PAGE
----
Scroll down through this page or click on the map below to take a virtual tour of Nellie Juan Glacier and lagoon.  Each red number links to a photo.

1.  Flying southwest towards the study area we see Derickson Bay in the foreground and Nellie Juan lagoon beyond the prominent spit.  This lagoon is tidal with strong flood and ebb currents passing though the narrow and shallow entrance passage.  Nellie Juan Glacier is out of sight at the back right (southwest) corner of the lagoon.
2.  Looking southwest into Nellie Juan lagoon.  The lagoon-mouth spit was formed at the terminus of Nellie Juan Glacier in 1935 and was uplifted during the 1964 earthquake.  The entrance to the inner fjord where Nellie Juan Glacier terminates today is visible in the right background.  Note the lack of vegetation around the shores of the lagoon; this inner area has only been ice-free for a few decades and vegetation has yet to become re-established.
3.  This bedrock knob is directly west of the lagoon mouth spit and was partially covered by ice during the 1840s to 1880s maximum stand of Nellie Juan Glacier.  The line of tall trees (slightly darker green) along the crest of the knob are growing on the terminal moraine, while smaller trees and shrubs have colonized the deglaciated side of the knob in the foreground.
4.  The lagoon mouth passage has been kept open since 1935 by daily scouring of flood and ebb tides.  These currents can be strong and there are many submerged boulders in the channel, creating a significant hazard to boats attempting to enter the lagoon.  Icebergs calved by Nellie Juan Glacier are visible along the inner shore of the spit.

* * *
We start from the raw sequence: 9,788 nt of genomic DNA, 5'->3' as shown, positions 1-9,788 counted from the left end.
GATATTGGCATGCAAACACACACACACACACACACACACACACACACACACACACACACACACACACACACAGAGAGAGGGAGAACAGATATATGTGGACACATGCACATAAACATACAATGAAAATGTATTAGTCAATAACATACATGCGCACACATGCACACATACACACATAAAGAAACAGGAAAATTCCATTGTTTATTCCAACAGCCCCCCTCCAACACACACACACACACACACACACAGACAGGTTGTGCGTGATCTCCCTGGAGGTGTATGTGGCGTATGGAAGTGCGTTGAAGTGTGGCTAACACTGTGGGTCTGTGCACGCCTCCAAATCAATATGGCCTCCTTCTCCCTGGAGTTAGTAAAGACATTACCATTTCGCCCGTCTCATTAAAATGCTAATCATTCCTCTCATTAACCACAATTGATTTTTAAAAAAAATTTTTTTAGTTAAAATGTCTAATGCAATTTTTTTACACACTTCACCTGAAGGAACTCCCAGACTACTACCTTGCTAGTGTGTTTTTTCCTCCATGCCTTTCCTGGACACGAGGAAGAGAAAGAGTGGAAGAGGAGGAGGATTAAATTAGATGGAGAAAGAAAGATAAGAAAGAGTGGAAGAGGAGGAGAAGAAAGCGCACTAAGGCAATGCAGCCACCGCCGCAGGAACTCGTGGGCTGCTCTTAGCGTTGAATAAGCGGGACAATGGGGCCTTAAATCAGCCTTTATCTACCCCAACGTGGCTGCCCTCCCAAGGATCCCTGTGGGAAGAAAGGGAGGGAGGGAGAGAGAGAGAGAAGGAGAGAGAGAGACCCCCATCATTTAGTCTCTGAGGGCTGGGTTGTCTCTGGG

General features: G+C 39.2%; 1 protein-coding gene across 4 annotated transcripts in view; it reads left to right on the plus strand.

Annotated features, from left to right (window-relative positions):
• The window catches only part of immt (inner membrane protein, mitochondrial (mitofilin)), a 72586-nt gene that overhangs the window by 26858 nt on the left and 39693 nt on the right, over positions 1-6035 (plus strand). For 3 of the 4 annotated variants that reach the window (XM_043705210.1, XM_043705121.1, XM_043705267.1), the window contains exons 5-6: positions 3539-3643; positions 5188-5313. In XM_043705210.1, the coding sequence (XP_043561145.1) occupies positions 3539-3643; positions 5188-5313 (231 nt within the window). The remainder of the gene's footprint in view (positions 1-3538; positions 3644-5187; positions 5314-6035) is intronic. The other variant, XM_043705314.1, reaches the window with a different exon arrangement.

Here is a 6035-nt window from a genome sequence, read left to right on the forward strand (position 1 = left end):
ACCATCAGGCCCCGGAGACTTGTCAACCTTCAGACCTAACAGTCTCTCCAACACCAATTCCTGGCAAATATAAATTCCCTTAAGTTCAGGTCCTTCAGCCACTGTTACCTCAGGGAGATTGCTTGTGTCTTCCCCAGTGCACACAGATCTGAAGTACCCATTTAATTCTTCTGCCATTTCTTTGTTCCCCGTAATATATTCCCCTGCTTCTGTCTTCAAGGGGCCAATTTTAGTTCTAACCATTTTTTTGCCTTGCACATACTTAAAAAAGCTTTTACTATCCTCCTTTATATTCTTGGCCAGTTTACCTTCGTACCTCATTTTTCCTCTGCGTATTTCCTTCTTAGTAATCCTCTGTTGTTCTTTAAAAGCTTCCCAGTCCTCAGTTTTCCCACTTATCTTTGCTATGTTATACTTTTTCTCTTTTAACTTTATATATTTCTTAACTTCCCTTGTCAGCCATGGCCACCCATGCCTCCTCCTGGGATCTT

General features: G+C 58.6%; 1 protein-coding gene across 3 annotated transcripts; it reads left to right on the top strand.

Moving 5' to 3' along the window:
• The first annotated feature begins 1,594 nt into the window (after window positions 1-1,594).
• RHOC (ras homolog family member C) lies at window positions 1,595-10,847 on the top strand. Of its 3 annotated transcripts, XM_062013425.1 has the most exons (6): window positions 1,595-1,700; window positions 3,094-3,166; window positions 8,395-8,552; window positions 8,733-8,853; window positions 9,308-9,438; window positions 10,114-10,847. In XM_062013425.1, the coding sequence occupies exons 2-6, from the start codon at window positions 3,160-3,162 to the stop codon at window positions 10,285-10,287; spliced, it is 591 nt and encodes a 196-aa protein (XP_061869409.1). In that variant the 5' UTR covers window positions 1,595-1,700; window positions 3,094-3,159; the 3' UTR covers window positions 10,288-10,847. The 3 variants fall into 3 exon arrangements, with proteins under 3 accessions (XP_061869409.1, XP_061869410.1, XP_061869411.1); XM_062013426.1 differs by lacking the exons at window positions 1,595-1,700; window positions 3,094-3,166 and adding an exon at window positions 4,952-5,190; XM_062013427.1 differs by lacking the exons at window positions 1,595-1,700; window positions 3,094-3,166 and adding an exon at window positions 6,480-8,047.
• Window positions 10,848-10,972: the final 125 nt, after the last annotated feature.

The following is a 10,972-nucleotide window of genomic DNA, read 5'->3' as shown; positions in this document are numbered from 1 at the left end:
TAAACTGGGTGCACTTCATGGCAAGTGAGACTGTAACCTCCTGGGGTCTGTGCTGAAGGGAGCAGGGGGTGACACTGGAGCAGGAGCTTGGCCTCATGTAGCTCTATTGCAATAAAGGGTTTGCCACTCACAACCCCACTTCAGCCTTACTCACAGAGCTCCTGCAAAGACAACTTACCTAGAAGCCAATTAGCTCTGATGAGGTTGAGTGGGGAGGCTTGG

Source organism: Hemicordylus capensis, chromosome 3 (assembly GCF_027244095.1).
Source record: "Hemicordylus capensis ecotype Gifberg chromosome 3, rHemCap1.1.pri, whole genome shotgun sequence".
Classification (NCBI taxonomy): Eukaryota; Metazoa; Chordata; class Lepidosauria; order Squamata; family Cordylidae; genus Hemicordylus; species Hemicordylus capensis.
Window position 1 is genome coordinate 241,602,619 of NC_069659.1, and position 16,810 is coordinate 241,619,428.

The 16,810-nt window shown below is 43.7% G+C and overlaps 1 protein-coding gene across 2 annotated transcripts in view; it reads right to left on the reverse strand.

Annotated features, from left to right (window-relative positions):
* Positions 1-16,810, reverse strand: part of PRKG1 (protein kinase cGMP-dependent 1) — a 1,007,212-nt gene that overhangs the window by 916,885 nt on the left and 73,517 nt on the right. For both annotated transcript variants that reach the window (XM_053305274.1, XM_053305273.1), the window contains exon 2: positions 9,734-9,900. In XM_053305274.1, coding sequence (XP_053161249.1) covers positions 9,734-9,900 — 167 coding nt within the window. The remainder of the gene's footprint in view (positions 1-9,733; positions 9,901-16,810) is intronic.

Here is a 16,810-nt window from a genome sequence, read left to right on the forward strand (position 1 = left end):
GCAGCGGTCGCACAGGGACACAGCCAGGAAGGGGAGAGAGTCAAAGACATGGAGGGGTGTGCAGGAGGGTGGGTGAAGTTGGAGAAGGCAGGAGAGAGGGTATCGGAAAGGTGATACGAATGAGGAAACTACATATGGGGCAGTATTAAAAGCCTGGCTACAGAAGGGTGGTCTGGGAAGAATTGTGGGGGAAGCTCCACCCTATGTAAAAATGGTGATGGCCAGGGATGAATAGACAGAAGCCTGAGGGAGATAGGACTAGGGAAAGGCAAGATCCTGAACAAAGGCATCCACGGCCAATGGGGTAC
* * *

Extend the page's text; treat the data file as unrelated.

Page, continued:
5.  This cirque basin is situated 350 feet above sea level along the western side of the lagoon.  The two lakes are separated by a lateral moraine of Nellie Juan Glacier deposited during the 1840s to 1880s ice maximum.
6.  At the southwestern end of the lagoon we find a small fjord that leads back to the present terminus of Nellie Juan Glacier.  Ice is flowing into the terminal area from the northern Sargent Icefield (around the bedrock ridge on the left side of the view).
7.  Nellie Juan Glacier terminates as a steeply descending ice tongue that is deeply riven by crevasses.  Icebergs are normally quite small and calving activity low, but in July 2000 we did observe a large calving of the full height of the ice cliff.  The resulting wave swept the shores for the full length of the fjord and reached out into the lagoon as a distinct increase in surf activity.  The small dot in the foreground is a small fishing boat.
8.  Turning back to the east we see the main sampling gully of this project.  Meltwater from snow along the south and east sides of the lagoon has eroded through a terrace of glacial deposits (flat area in left side of view).  Many subfossil logs are present within this gully and on the surface of the fan delta that has built out into Nellie Juan lagoon (foreground).  Bedrock is close to the surface here and crops-out to the west of the gully (right side of view), at the waterfall below the pond (background) and at the cascade (left foreground).
9.  The eastern side of the lagoon is a series of moderately level areas separated by steep bedrock cliffs.  The area in the foreground was deglaciated in the 1950s and is now covered by deposits of till, kame and outwash of variable thickness and extent.  Several subfossil logs were found among the rocks at the base of the waterfall in the foreground.

  Return to Nellie Juan index page.